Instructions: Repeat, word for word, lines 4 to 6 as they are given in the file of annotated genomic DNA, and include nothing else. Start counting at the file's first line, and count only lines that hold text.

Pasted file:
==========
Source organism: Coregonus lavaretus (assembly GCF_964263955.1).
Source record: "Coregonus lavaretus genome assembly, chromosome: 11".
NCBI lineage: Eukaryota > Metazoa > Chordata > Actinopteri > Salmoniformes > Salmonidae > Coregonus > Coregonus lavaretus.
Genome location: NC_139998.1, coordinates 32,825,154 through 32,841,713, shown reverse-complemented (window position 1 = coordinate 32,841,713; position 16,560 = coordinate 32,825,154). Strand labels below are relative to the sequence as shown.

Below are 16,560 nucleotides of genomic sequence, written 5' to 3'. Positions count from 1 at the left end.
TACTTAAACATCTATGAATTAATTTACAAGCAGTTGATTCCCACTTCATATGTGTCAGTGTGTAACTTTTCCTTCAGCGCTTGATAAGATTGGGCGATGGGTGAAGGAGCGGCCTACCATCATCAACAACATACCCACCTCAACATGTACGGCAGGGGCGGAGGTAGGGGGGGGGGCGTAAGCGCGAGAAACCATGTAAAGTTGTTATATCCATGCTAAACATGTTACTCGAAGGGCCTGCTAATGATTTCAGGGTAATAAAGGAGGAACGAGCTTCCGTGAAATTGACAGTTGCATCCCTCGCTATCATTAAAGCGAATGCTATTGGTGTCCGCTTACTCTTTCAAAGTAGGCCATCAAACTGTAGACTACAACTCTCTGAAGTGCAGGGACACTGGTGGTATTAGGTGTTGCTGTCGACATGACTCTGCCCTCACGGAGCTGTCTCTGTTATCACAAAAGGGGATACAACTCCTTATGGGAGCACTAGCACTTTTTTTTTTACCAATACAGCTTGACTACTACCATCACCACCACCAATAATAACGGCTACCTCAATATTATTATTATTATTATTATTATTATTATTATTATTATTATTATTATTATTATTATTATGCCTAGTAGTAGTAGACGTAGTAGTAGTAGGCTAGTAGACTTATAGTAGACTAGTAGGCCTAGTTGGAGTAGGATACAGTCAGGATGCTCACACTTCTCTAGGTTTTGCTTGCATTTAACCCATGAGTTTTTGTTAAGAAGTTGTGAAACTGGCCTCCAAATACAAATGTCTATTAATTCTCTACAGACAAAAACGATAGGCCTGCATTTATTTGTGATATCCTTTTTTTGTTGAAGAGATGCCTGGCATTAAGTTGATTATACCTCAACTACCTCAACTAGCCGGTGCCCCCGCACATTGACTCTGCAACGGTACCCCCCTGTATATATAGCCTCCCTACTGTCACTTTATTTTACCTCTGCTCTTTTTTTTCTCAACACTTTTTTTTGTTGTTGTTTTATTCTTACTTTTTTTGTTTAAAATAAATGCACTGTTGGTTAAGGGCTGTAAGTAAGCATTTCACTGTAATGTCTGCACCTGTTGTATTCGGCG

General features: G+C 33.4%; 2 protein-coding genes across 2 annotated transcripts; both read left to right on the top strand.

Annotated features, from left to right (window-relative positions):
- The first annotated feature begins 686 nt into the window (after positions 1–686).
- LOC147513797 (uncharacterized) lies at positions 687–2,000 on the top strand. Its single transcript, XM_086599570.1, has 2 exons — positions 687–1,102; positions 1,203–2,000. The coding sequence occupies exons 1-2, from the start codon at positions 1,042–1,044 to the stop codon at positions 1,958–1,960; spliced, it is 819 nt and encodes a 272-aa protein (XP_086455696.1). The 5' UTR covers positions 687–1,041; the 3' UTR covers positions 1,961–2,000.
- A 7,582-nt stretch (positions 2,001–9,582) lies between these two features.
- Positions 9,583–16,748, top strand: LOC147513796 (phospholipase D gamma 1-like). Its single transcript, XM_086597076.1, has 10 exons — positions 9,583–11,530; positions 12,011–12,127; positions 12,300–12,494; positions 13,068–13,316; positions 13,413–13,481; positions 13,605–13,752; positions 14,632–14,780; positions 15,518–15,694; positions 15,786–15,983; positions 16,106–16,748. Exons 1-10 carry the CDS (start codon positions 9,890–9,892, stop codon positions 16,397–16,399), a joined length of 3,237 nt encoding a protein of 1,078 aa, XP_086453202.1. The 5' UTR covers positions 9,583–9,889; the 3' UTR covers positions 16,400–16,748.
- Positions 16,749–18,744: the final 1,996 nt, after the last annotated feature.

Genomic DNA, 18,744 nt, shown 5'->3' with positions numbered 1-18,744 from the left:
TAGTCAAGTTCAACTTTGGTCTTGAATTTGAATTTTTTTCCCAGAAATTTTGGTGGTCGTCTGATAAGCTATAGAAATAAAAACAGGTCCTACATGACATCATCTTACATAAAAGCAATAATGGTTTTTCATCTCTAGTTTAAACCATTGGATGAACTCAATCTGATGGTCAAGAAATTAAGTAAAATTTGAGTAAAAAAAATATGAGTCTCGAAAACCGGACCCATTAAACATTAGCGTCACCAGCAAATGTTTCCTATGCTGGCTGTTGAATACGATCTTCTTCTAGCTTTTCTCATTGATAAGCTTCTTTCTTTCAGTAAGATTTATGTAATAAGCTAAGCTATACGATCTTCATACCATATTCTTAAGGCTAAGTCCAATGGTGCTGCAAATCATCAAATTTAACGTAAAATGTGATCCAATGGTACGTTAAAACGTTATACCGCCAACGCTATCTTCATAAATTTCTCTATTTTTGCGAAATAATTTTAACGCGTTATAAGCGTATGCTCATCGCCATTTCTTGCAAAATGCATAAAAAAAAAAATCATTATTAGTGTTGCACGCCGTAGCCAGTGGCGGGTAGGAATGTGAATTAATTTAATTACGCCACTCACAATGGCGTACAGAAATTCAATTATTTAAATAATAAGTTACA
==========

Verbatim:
Genome location: NC_139998.1, coordinates 32,825,154 through 32,841,713, shown reverse-complemented (window position 1 = coordinate 32,841,713; position 16,560 = coordinate 32,825,154). Strand labels below are relative to the sequence as shown.

Below are 16,560 nucleotides of genomic sequence, written 5' to 3'. Positions count from 1 at the left end.
TACTTAAACATCTATGAATTAATTTACAAGCAGTTGATTCCCACTTCATATGTGTCAGTGTGTAACTTTTCCTTCAGCGCTTGATAAGATTGGGCGATGGGTGAAGGAGCGGCCTACCATCATCAACAACATACCCACCTCAACATGTACGGCAGGGGCGGAGGTAGGGGGGGGGGCGTAAGCGCGAGAAACCATGTAAAGTTGTTATATCCATGCTAAACATGTTACTCGAAGGGCCTGCTAATGATTTCAGGGTAATAAAGGAGGAACGAGCTTCCGTGAAATTGACAGTTGCATCCCTCGCTATCATTAAAGCGAATGCTATTGGTGTCCGCTTACTCTTTCAAAGTAGGCCATCAAACTGTAGACTACAACTCTCTGAAGTGCAGGGACACTGGTGGTATTAGGTGTTGCTGTCGACATGACTCTGCCCTCACGGAGCTGTCTCTGTTATCACAAAAGGGGATACAACTCCTTATGGGAGCACTAGCACTTTTTTTTTTACCAATACAGCTTGACTACTACCATCACCACCACCAATAATAACGGCTACCTCAATATTATTATTATTATTATTATTATTATTATTATTATTATTATTATTATTATTATTATTATGCCTAGTAGTAGTAGACGTAGTAGTAGTAGGCTAGTAGACTTATAGTAGACTAGTAGGCCTAGTTGGAGTAGGATACAGTCAGGATGCTCACACTTCTCTAGGTTTTGCTTGCATTTAACCCATGAGTTTTTGTTAAGAAGTTGTGAAACTGGCCTCCAAATACAAATGTCTATTAATTCTCTACAGACAAAAACGATAGGCCTGCATTTATTTGTGATATCCTTTTTTTGTTGAAGAGATGCCTGGCATTAAGTTGATTATACCTCAACTACCTCAACTAGCCGGTGCCCCCGCACATTGACTCTGCAACGGTACCCCCCTGTATATATAGCCTCCCTACTGTCACTTTATTTTACCTCTGCTCTTTTTTTTCTCAACACTTTTTTTTGTTGTTGTTTTATTCTTACTTTTTTTGTTTAAAATAAATGCACTGTTGGTTAAGGGCTGTAAGTAAGCATTTCACTGTAATGTCTGCACCTGTTGTATTCGGCG